Farm News- October 21, 2010

Circle Brook Farm
Circle Brook Farm

Hi Folks,

I hope you are all enjoying the beautiful fall weather. There is no rain in the forecast this week, at least for the moment. This is good news since the ground is quite saturated. In general this is not much of a problem, but I do have one field that stays wet and part of it is planted with turnips, radishes, and various mustards. We have tried to cultivate these crops several times during the past 2 weeks, but the tractor bogs down and sinks into the mud. All we can do is lift the implements and race for the edge, so we don’t get stuck in the mud! We also still have about half an acre of potatoes to dig which will be much easier if the ground has a chance to dry a bit. I have finished sowing seed for crops for this season, but there are many acres of field that need to be planted in cover crop. We sow winter rye and hairy vetch to improve the soils and protect them from erosion. The vetch is a legume which fixes nitrogen and improves the soil fertility.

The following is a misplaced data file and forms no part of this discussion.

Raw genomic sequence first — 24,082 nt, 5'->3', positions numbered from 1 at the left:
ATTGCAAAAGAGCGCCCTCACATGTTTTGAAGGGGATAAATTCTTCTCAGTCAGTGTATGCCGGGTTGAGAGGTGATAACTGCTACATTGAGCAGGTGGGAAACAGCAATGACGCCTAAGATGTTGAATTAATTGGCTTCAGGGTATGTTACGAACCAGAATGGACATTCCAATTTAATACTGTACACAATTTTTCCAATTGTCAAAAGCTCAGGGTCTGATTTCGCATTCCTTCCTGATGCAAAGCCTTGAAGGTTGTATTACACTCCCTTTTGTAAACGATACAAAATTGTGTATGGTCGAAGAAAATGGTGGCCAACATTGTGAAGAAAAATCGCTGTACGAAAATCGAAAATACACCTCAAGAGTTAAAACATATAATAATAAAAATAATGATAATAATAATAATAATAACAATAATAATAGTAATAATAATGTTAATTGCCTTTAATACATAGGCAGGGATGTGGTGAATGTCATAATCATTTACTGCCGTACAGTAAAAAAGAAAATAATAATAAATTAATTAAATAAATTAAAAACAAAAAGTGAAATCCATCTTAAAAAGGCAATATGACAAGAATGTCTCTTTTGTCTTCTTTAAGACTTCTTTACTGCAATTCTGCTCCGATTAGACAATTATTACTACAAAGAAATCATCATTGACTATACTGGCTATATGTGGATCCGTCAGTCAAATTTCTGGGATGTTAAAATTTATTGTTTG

We are still waiting for the next broccoli crop to do its thing, but we have begun cutting cauliflower. There won’t be enough for all groups this week, so some of you will get kale and should see the cauliflower next week. We will be sending sweet potatoes again this week, this time a white variety called a Jersey sweet. This type is a bit drier than the orange variety but quite delicious; I sampled them last night for dinner. We are in the process of trying to cure the sweet potato crop so that they will store better. This requires keeping them at a temperature of between 85 and 90 degrees for about a week. I have never been able to accomplish this in the past, but this year we have turned a recently constructed cooler into a hot box using some electric heaters. We have a tremendous crop of these scrumptious and nutritious tubers; now the trick will be to store them for distribution during the remainder of the season. We have also begun digging the parsnips, so they will make their first appearance in the root category in this week’s shares.

The share for this week will be:
Red or green leaf lettuce, choice of escarole or endive, parsnips, red onions, Jersey sweet potatoes, acorn squash, choice of spinach or Swiss chard, cauliflower or kale, bok choi (Napa cabbage for Downtown Harvest) and choice of an herb (mostly parsley). Also look for hot peppers, edamame and flageolet beans as extras.

Farmer John

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